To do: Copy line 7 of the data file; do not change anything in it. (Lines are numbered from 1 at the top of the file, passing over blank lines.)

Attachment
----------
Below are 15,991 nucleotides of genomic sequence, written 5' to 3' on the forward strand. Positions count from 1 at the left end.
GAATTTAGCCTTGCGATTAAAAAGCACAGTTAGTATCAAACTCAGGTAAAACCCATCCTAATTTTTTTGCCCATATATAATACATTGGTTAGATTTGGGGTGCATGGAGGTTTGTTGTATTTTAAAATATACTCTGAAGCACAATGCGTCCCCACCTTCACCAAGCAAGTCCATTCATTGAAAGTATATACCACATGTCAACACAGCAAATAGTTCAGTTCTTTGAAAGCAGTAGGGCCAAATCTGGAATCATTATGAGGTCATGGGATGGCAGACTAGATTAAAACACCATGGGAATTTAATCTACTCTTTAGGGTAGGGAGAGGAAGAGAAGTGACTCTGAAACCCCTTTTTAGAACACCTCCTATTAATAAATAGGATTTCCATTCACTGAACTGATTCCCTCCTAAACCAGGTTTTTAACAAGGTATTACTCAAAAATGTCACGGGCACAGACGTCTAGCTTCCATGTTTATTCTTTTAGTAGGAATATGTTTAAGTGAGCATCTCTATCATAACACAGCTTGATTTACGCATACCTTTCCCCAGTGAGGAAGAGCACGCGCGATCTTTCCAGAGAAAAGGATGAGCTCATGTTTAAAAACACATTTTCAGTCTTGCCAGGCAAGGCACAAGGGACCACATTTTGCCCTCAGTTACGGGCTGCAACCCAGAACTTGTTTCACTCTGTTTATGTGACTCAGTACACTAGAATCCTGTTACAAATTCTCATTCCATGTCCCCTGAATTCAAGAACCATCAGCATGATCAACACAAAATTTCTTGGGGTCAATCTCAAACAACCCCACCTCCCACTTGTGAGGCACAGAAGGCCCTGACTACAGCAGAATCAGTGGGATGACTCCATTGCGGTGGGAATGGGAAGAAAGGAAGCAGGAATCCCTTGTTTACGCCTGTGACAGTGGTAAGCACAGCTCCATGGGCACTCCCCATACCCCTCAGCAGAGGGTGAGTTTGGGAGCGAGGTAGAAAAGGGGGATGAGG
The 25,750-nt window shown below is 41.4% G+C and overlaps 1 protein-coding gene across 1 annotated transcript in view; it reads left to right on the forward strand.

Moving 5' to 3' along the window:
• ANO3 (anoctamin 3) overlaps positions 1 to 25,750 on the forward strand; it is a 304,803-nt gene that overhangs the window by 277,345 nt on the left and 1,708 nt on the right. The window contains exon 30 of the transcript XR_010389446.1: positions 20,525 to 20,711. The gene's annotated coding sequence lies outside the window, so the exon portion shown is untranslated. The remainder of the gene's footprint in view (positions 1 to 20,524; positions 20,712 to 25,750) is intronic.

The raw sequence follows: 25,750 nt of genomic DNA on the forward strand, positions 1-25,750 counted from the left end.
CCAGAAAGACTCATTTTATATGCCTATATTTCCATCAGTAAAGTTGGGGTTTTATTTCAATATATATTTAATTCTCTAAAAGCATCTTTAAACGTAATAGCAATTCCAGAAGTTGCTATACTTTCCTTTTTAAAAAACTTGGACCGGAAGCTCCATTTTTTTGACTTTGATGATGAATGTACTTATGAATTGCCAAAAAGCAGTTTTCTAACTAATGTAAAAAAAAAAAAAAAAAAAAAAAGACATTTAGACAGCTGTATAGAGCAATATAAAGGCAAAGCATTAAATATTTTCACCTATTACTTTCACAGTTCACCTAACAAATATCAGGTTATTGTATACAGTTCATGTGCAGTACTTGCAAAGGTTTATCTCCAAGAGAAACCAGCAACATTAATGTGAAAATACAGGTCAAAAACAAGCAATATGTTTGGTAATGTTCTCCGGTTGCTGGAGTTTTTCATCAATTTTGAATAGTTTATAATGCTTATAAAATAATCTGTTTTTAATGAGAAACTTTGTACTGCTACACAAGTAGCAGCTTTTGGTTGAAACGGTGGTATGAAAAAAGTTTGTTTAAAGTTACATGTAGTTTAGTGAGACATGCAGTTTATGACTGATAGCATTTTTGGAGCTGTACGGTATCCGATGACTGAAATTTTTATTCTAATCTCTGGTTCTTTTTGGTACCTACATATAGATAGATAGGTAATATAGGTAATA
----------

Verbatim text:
CCAGAAAGACTCATTTTATATGCCTATATTTCCATCAGTAAAGTTGGGGTTTTATTTCAATATATATTTAATTCTCTAAAAGCATCTTTAAACGTAATAGCAATTCCAGAAGTTGCTATACTTTCCTTTTTAAAAAACTTGGACCGGAAGCTCCATTTTTTTGACTTTGATGATGAATGTACTTATGAATTGCCAAAAAGCAGTTTTCTAACTAATGTAAAAAAAAAAAAAAAAAAAAAAAGACATTTAGACAGCTGTATAGAGCAATATAAAGGCAAAGCATTAAATATTTTCACCTATTACTTTCACAGTTCACCTAACAAATATCAGGTTATTGTATACAGTTCATGTGCAGTACTTGCAAAGGTTTATCTCCAAGAGAAACCAGCAACATTAATGTGAAAATACAGGTCAAAAACAAGCAATATGTTTGGTAATGTTCTCCGGTTGCTGGAGTTTTTCATCAATTTTGAATAGTTTATAATGCTTATAAAATAATCTGTTTTTAATGAGAAACTTTGTACTGCTACACAAGTAGCAGCTTTTGGTTGAAACGGTGGTATGAAAAAAGTTTGTTTAAAGTTACATGTAGTTTAGTGAGACATGCAGTTTATGACTGATAGCATTTTTGGAGCTGTACGGTATCCGATGACTGAAATTTTTATTCTAATCTCTGGTTCTTTTTGGTACCTACATATAGATAGATAGGTAATATAGGTAATA